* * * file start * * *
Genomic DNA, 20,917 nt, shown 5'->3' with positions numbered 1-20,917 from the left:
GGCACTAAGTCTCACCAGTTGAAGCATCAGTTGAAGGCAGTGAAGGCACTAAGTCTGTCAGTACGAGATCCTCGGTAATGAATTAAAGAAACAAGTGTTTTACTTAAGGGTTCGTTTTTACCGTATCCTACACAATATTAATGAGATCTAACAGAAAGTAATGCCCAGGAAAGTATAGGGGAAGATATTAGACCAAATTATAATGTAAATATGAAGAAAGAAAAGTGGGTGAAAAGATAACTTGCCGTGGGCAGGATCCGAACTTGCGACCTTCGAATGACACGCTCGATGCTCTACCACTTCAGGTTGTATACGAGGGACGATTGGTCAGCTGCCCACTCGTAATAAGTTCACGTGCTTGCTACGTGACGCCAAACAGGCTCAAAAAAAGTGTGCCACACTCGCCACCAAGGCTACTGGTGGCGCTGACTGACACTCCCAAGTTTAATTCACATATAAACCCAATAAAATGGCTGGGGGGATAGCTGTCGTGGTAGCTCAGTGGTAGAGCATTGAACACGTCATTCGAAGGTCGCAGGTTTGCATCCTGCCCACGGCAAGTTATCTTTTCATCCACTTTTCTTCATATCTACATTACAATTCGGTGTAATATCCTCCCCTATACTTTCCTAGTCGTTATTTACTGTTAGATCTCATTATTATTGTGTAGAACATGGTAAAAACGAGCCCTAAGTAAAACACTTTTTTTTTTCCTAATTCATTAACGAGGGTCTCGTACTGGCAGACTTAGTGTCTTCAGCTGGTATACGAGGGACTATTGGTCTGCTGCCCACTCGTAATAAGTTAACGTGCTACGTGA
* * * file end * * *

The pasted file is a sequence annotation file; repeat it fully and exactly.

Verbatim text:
Genomic DNA, 20,917 nt, shown 5'->3' with positions numbered 1-20,917 from the left:
GGCACTAAGTCTCACCAGTTGAAGCATCAGTTGAAGGCAGTGAAGGCACTAAGTCTGTCAGTACGAGATCCTCGGTAATGAATTAAAGAAACAAGTGTTTTACTTAAGGGTTCGTTTTTACCGTATCCTACACAATATTAATGAGATCTAACAGAAAGTAATGCCCAGGAAAGTATAGGGGAAGATATTAGACCAAATTATAATGTAAATATGAAGAAAGAAAAGTGGGTGAAAAGATAACTTGCCGTGGGCAGGATCCGAACTTGCGACCTTCGAATGACACGCTCGATGCTCTACCACTTCAGGTTGTATACGAGGGACGATTGGTCAGCTGCCCACTCGTAATAAGTTCACGTGCTTGCTACGTGACGCCAAACAGGCTCAAAAAAAGTGTGCCACACTCGCCACCAAGGCTACTGGTGGCGCTGACTGACACTCCCAAGTTTAATTCACATATAAACCCAATAAAATGGCTGGGGGGATAGCTGTCGTGGTAGCTCAGTGGTAGAGCATTGAACACGTCATTCGAAGGTCGCAGGTTTGCATCCTGCCCACGGCAAGTTATCTTTTCATCCACTTTTCTTCATATCTACATTACAATTCGGTGTAATATCCTCCCCTATACTTTCCTAGTCGTTATTTACTGTTAGATCTCATTATTATTGTGTAGAACATGGTAAAAACGAGCCCTAAGTAAAACACTTTTTTTTTTCCTAATTCATTAACGAGGGTCTCGTACTGGCAGACTTAGTGTCTTCAGCTGGTATACGAGGGACTATTGGTCTGCTGCCCACTCGTAATAAGTTAACGTGCTACGTGA